Seven Things Never to Say at Work: Communication Skills


Words matter! At work, the words you use are like your calling card; communication is as much a part of your reputation as is your performance.

Stay sharp with the seven things you should never say at work.

CommunicationWhat you say—and how you say it—matters in both your business and personal lives. No matter how “causal” your workplace might be, communication is how things get done.

Some phrases might be acceptable at home, but they could make you seem incompetent and unprofessional. They should be banned from the workplace.

Seven common phrases to remove from work conversations immediately (it wouldn’t be a terrible idea to drop them at home, too):

It’s not my job…

No matter how annoying a request could be, there might be a valid reason a co-worker or supervisor asks for your help. The success of others is an essential aspect of teamwork. Communication of a lack of interest is an effective way to ruin your career.

To be honest…

Innovation in hiring/Ovation background checkDoes that mean you were not genuine before? Prefacing any comment with “to be honest,” although somewhat acceptable in everyday communication, in business means one of two things: you are about to say something negative, or everything you just said was deceitful and (perhaps) dishonest.

He (or she) is a jerk…

No communication spreads faster in an office than unpleasant feelings. Saying something negative about anyone—co-workers, bosses or the company—shows lack of professionalism. Keep the schoolyard talk for fifth graders.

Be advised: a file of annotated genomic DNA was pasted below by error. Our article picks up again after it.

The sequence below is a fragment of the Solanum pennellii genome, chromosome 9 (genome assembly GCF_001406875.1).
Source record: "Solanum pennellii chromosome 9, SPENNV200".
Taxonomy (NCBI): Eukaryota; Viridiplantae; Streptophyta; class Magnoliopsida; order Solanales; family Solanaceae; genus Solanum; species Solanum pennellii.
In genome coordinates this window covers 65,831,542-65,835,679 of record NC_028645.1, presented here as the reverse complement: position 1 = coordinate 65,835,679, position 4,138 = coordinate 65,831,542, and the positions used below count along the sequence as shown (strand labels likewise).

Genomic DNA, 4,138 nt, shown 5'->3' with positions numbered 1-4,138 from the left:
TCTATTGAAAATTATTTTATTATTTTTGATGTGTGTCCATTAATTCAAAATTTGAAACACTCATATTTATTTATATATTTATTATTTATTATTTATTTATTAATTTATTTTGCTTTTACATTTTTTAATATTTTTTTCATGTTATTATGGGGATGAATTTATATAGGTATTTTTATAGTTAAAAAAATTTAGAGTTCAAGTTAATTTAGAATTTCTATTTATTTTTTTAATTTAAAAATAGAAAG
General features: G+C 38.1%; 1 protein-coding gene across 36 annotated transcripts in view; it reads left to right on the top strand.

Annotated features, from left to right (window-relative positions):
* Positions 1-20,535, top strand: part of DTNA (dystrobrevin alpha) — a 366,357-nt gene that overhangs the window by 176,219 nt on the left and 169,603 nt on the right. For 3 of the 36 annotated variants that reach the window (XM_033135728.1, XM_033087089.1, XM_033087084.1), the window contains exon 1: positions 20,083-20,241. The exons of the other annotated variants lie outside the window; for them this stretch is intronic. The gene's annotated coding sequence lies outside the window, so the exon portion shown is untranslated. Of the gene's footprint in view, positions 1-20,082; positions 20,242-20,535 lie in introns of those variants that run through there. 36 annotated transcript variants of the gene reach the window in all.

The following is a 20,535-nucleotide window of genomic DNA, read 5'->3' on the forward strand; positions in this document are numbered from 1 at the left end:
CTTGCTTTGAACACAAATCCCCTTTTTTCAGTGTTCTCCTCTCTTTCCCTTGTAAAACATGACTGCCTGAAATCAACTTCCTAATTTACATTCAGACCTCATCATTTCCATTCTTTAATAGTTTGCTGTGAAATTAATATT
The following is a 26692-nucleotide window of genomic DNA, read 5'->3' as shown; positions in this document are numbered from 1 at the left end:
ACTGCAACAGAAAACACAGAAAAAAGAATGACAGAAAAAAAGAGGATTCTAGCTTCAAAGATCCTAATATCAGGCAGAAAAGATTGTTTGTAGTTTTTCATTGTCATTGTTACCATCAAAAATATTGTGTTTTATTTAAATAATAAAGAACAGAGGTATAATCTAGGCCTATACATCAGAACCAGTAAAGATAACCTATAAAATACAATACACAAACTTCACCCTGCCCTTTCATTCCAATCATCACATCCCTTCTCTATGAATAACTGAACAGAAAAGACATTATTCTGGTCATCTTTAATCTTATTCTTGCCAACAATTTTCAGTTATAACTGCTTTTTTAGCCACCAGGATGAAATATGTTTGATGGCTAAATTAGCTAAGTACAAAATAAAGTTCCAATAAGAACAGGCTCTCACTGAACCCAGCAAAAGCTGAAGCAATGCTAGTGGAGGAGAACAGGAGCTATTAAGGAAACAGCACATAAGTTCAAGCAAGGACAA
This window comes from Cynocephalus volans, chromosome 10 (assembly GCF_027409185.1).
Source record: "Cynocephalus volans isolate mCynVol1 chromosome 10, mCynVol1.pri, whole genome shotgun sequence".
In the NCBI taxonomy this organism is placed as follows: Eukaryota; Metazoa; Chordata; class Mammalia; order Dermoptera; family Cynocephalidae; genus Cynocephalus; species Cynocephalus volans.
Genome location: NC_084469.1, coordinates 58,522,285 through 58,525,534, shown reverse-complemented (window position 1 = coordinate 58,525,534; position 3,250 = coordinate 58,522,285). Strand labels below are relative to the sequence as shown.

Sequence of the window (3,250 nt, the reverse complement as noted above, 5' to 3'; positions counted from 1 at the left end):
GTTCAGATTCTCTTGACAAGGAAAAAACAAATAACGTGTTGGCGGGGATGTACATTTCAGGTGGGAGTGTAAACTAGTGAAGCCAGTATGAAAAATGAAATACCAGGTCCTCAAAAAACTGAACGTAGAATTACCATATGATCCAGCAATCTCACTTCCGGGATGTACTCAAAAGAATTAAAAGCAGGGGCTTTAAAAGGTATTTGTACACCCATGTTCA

I have always done it this way…

With a single phrase, you establish yourself as close-minded, stubborn and firmly stuck in the past. Others might think you are clueless as to why it is done “that way,” or that you are not capable of coming up with ways to do it better.

No problem…

Saying “no problem” is an informal expression that many substitute for “you’re welcome.” In a professional situation, saying “no problem” turns the conversation to the recipient and his or her interests, not gratitude to the giver. It is not only dismissive, but also rude.

You should have…

Everybody loves an “I told you so,” right? Saying “you should have…” is similar. It makes a recipient feel guilty (you should have told me). That sort of blame does not promote cooperation or teamwork.

That’s not fair…

The world is filled with small wrongs and injustices, and when pointing them out, you look like a complainer.  Nobody wants to work with a whiner. No matter what the situation, instead of negativity, communication of a problem should be with facts and evidence. Be part of the solution, not part of the problem.

 

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